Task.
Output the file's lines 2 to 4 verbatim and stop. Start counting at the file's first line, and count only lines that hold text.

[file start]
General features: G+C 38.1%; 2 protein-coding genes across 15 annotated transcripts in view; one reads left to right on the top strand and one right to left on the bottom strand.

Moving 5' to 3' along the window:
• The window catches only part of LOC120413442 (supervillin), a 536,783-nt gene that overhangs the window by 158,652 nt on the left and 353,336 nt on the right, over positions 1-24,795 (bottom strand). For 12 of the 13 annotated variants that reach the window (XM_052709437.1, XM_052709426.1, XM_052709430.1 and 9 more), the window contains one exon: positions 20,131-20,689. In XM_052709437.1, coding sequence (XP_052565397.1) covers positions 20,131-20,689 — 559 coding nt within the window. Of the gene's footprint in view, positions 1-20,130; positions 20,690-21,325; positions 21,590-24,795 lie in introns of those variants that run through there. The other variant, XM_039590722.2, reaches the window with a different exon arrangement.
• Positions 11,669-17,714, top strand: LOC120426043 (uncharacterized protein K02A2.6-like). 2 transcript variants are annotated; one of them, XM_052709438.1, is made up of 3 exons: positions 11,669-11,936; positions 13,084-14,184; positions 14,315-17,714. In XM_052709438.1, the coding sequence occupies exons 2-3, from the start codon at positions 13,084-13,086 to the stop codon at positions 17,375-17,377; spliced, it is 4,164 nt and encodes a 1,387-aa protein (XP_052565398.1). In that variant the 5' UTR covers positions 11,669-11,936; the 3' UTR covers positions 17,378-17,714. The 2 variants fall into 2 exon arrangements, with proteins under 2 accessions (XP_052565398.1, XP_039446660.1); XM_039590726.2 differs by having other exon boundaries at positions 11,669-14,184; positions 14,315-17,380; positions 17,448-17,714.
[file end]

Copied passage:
Moving 5' to 3' along the window:
• The window catches only part of LOC120413442 (supervillin), a 536,783-nt gene that overhangs the window by 158,652 nt on the left and 353,336 nt on the right, over positions 1-24,795 (bottom strand). For 12 of the 13 annotated variants that reach the window (XM_052709437.1, XM_052709426.1, XM_052709430.1 and 9 more), the window contains one exon: positions 20,131-20,689. In XM_052709437.1, coding sequence (XP_052565397.1) covers positions 20,131-20,689 — 559 coding nt within the window. Of the gene's footprint in view, positions 1-20,130; positions 20,690-21,325; positions 21,590-24,795 lie in introns of those variants that run through there. The other variant, XM_039590722.2, reaches the window with a different exon arrangement.
• Positions 11,669-17,714, top strand: LOC120426043 (uncharacterized protein K02A2.6-like). 2 transcript variants are annotated; one of them, XM_052709438.1, is made up of 3 exons: positions 11,669-11,936; positions 13,084-14,184; positions 14,315-17,714. In XM_052709438.1, the coding sequence occupies exons 2-3, from the start codon at positions 13,084-13,086 to the stop codon at positions 17,375-17,377; spliced, it is 4,164 nt and encodes a 1,387-aa protein (XP_052565398.1). In that variant the 5' UTR covers positions 11,669-11,936; the 3' UTR covers positions 17,378-17,714. The 2 variants fall into 2 exon arrangements, with proteins under 2 accessions (XP_052565398.1, XP_039446660.1); XM_039590726.2 differs by having other exon boundaries at positions 11,669-14,184; positions 14,315-17,380; positions 17,448-17,714.